In view of this, over the coming weeks I will be presenting a number of posing diagrams so that together we will analyse them in more detail.

Over the Shoulder

This style of posing, though simple, it is very powerful and thrilling. It is practical for portraits, half-shots as well as full-shots.

              Diagram thanks to DigitalPhotographySchool

Models with sharp facial features tend to add a dramatic effect to this style. In addition, since the model is looking over her shoulder, from the corners of her eyes, it brings out a stronger eye contact with the viewer.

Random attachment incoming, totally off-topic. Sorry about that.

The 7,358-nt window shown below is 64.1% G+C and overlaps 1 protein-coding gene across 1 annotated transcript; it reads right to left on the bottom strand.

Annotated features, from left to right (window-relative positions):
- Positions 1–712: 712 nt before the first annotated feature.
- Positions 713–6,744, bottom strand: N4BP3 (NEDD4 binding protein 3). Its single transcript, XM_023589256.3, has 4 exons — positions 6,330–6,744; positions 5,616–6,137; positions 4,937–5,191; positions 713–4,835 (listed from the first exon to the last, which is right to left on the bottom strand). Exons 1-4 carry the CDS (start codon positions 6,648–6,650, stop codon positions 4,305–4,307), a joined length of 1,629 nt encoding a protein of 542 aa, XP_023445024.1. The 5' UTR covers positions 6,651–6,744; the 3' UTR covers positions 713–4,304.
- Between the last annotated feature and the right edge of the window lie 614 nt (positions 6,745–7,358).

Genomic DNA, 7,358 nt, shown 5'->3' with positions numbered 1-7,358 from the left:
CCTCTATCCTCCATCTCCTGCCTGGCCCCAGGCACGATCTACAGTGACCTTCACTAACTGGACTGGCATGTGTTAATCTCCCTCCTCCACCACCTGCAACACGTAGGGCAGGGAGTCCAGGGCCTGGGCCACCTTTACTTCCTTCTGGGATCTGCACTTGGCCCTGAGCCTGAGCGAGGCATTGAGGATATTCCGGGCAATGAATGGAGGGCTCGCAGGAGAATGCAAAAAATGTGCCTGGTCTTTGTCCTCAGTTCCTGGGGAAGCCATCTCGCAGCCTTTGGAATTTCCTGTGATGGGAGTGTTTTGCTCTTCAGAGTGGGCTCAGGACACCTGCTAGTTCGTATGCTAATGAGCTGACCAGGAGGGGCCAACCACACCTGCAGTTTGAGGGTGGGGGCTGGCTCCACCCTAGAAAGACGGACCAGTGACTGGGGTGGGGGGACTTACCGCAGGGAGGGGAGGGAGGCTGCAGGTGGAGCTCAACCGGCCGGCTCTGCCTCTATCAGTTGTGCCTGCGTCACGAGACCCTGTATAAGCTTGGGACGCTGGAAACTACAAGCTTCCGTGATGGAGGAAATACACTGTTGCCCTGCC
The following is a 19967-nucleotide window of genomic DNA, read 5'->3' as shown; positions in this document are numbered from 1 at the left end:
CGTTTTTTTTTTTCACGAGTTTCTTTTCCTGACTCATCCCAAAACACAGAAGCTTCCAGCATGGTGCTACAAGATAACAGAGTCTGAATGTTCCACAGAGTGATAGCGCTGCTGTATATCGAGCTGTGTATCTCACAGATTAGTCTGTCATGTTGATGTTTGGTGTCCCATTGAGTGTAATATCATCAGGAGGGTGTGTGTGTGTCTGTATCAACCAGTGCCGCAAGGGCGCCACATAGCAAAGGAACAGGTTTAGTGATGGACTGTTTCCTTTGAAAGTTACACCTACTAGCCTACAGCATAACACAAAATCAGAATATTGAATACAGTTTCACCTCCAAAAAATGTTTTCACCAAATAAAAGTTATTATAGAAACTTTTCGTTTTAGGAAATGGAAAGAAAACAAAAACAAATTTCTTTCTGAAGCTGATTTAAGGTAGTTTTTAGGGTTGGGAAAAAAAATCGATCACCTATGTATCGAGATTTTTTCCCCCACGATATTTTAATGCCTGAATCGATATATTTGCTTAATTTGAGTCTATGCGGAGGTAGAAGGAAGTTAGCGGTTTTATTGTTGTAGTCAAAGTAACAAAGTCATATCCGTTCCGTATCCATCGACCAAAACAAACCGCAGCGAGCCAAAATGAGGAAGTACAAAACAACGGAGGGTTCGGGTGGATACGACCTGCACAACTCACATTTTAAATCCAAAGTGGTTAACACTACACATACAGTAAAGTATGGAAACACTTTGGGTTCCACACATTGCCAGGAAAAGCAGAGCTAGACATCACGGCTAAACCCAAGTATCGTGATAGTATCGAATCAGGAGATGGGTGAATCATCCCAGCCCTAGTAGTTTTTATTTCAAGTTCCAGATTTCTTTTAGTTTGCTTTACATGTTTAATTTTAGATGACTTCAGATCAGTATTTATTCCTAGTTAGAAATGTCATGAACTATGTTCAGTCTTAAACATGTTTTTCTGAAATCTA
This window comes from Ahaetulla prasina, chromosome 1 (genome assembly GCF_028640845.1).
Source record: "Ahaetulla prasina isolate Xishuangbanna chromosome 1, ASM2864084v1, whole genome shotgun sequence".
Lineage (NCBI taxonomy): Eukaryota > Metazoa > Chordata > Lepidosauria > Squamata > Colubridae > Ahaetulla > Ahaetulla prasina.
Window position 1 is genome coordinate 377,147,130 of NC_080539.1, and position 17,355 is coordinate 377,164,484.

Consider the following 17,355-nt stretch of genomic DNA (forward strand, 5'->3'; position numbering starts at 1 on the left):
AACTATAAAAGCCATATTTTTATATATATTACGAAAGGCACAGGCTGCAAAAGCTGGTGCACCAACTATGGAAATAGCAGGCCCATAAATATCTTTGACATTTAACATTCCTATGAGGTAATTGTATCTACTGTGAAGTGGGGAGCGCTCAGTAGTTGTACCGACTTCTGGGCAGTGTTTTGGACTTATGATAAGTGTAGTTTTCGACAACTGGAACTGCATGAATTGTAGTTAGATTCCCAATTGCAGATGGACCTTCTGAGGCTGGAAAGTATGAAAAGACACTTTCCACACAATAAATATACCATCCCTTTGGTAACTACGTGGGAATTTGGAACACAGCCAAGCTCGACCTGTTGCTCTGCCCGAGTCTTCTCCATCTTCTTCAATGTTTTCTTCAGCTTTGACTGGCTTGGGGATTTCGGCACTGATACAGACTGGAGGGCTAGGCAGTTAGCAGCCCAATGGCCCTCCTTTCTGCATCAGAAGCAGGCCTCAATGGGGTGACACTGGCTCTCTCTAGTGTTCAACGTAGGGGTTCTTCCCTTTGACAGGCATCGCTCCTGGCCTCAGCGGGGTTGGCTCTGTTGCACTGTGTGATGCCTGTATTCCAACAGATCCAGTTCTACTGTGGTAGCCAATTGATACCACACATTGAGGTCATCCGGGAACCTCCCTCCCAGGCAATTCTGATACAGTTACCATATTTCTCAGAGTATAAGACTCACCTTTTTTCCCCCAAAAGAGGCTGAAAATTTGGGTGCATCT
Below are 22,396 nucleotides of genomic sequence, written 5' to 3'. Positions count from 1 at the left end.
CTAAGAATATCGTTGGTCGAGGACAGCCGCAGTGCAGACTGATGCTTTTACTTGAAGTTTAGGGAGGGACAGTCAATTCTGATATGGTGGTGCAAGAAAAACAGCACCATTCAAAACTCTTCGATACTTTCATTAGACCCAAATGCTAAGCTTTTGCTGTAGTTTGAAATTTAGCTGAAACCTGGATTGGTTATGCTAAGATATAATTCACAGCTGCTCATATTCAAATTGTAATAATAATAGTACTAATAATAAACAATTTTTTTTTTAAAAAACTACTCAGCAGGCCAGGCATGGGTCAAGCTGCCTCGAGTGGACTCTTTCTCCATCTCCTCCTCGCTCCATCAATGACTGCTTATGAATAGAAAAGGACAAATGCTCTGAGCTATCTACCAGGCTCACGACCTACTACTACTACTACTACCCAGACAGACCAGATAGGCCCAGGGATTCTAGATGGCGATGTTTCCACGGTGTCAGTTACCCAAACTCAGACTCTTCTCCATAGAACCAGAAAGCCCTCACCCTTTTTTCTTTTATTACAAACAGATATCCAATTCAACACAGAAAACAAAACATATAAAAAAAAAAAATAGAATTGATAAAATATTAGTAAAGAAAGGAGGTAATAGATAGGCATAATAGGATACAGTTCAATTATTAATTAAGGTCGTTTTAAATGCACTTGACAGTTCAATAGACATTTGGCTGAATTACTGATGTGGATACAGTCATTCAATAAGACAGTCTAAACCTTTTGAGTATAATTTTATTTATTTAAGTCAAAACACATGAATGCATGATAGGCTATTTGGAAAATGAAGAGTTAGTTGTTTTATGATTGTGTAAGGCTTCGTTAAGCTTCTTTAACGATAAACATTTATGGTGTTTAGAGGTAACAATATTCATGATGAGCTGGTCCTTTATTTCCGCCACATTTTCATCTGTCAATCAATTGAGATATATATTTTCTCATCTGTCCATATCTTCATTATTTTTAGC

Particular attention must be given in the way the head is posed and the degree of inclination of the head, so that the model feels comfortable. The last thing you want is an uneasy model with a painful expression!

Another thing to watch out are shadowed areas such as under the eyes. Reflected natural light from the side or a softened flash will keep those dark areas away.

Moreover, make sure that the hair does not block your model's eyes.  Though using this style in a way to intentionally cover slightly or hide completely one of your model's eyes, might bring out a certain effect; this should be used sparingly.

Lastly it is good to mention that this type of posing is great for hair styling photography, make-up and fashion jewelry accessories photography.

Next time we will talk about combining the hands with the face with style.

Meanwhile, if you would like to expand your knowledge about this subject I invite you to have a look at this comprehensive product.  It is worth all the money!